Humanity Unbound – CATO Institute

Global progress, 1 A.D.- 2009 (as indicated by trends in world population, gross domestic product per capita, life expectancy, and carbon dioxide [CO2] emissions from fossil fuels

Global progress, 1 A.D.- 2009 (as indicated by trends in world population, gross domestic product per capita, life expectancy, and carbon dioxide [CO2] emissions from fossil fuels

As Landscape Architects and Architects we have a concern, and rightfully so, for the environment. It has proven quite beneficial and it proves to be an endless source of inspiration for our creative minds. Therefore, it should be protected! Humanity is the one and only species capable of destroying its own environment, consequently, making it the only species that can knowingly protect its own environment.

“For most of its existence, mankind’s well-being was dictated by disease, the elements and other natural factors, and the occasional conflict” (Goklany, 1). What a world that must have been! One’s daily proceedings dictated by nature. In general, people say they love nature and mankind could do with being more connected to it. I beg to differ. The “nature” these folks insist on protecting is not the “nature” mankind once encountered in, say, 100 A.D. To live past into the fruitful years of one’s forties was an exemption due to disease, food shortages, infant mortality, and everything else we take for granted not having to deal with on a daily basis.

Nature’s uncertainty was soon abolished by technologies that displaced these life or death dilemmas (Goklany, 1). Not only were people able to eat increasingly more regularly, they were able to have time in order to think of other things like form, space, and would you believe it Nature! Resulting in unparalleled understanding and general thinking of the universe, the globe, physics, and all other subjects that are fascinating.

The Industrial Revolution broke down knowledge and time barriers drastically accelerating the exponential growth of understanding in fields like medicine and agriculture. Again, resulting in unforeseen benefits for mankind.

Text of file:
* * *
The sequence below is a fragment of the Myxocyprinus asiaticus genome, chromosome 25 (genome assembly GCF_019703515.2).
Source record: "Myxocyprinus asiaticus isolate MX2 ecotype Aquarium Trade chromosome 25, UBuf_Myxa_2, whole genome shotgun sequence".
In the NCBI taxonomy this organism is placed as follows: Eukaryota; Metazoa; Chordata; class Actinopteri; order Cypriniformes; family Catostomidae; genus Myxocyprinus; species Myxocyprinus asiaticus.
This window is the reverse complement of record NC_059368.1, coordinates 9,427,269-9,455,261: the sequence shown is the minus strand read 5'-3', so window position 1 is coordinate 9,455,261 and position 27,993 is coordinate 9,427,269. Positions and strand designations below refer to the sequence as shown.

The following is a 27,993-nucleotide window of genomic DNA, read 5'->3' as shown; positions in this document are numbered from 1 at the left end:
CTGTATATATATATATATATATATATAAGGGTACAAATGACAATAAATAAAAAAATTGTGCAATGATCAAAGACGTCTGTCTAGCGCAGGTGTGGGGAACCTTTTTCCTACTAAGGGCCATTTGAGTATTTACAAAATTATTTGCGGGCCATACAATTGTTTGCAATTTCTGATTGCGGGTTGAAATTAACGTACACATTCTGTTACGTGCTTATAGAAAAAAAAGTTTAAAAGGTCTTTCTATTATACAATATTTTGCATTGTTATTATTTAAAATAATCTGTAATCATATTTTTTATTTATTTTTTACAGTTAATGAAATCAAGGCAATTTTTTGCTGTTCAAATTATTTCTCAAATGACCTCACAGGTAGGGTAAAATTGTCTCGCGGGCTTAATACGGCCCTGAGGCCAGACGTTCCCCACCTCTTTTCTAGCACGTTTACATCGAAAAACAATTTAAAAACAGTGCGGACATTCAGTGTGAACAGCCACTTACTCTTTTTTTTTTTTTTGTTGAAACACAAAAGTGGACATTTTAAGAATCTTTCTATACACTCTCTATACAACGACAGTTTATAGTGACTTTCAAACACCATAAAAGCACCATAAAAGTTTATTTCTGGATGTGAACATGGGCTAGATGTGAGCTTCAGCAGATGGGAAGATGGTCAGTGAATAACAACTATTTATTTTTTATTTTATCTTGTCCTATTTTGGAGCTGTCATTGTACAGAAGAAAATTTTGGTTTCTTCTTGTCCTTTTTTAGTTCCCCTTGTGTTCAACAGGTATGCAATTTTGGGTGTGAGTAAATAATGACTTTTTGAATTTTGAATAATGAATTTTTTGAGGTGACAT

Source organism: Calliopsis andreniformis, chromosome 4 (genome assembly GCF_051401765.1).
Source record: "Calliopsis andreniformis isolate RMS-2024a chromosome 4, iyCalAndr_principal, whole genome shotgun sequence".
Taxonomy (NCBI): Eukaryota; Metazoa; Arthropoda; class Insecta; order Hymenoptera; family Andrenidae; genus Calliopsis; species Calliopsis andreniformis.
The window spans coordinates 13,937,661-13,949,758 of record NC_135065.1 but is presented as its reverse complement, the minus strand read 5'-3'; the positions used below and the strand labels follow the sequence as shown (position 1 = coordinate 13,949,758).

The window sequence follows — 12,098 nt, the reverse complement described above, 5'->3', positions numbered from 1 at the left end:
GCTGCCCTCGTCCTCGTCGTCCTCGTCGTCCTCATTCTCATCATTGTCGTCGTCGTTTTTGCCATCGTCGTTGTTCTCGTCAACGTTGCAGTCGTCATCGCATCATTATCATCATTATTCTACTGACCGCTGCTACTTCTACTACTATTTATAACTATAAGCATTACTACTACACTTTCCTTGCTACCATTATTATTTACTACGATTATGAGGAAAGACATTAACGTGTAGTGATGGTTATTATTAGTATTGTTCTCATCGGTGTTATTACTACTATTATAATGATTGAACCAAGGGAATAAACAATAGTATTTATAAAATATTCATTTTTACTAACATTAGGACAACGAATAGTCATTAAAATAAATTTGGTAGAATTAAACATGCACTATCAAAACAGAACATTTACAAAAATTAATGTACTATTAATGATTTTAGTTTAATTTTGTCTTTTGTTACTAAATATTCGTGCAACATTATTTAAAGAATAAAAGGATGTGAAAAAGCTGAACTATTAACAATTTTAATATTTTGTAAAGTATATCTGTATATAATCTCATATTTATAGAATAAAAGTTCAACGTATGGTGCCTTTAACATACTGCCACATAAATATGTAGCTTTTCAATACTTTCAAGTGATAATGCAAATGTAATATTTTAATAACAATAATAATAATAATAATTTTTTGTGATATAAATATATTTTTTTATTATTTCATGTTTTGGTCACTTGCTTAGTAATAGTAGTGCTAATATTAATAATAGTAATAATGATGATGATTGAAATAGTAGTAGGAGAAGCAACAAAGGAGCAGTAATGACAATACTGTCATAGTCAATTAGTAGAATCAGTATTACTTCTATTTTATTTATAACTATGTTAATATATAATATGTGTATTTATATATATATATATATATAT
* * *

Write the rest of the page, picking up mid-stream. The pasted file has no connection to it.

Is this “bad?” “Nothing can be made, transported, or used without energy, and fossil fuels provide 80 percent of mankind’s energy and 60 percent of its food and clothing. Thus, absent fossil fuels, global cropland would have to increase 150 percent to meet current food demand, but conversion of habitat of cropland is already the greatest threat to biodiversity” (Goklany, 1).

If protecting global biodiversity is what so-called “environmentalists” strive to achieve then they should be lobbying for increased oil-production. It is truly unfortunate that wind and solar technologies have not been able to catch up with the energy demands of the current world. But I have complete confidence they will given human ingenuity’s infinite capabilities to respond to crisis.

In the meantime, I propose we celebrate fossil fuel’s accomplishments and leverage it even more to provide as strong a future we possibly can for future generations. Not-to-mention, increased supplies of fossil fuels will mitigate the loss of biodiversity while we seek the “golden mean” of energy production.


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